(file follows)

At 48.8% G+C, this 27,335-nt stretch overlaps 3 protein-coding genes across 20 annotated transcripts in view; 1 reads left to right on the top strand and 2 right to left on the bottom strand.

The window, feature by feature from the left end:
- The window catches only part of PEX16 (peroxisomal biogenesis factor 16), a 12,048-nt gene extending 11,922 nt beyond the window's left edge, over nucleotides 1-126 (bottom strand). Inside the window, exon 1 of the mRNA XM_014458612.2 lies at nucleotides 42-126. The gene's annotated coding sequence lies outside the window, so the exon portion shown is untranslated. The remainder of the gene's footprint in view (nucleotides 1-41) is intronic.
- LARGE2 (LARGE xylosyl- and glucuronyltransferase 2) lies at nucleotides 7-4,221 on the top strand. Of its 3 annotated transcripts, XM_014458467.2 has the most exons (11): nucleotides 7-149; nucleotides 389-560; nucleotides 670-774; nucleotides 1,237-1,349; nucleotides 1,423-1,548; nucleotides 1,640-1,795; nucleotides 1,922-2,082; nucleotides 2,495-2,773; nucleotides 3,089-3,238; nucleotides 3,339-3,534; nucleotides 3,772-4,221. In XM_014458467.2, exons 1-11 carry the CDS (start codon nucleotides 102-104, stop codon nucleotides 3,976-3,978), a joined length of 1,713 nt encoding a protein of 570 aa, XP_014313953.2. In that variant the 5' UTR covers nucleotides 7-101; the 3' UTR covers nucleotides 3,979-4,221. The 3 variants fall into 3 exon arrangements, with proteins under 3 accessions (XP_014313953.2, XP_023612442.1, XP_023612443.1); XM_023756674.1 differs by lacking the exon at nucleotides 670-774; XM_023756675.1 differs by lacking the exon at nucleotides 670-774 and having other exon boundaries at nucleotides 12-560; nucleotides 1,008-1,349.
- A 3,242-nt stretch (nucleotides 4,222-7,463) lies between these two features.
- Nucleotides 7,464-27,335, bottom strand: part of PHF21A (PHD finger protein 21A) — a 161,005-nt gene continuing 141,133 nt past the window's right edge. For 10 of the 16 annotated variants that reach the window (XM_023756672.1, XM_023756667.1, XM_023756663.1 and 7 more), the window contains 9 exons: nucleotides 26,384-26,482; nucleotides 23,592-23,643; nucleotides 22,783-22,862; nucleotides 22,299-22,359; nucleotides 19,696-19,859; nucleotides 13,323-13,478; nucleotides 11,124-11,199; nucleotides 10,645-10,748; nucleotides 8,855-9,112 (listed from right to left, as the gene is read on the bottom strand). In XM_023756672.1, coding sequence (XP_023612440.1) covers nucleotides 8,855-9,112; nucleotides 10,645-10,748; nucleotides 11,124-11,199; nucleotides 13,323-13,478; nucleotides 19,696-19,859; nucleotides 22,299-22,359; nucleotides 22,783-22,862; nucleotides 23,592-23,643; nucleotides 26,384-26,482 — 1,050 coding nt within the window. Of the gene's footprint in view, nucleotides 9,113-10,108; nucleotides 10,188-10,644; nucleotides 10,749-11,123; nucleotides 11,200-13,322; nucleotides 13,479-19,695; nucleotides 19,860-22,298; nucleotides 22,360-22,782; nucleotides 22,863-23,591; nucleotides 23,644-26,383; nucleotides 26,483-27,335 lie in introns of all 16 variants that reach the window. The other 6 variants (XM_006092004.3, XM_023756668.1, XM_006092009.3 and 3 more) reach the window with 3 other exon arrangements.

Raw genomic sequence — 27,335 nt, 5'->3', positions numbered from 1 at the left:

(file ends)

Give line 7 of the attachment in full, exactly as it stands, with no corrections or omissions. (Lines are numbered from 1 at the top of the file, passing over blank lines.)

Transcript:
Raw genomic sequence — 27,335 nt, 5'->3', positions numbered from 1 at the left: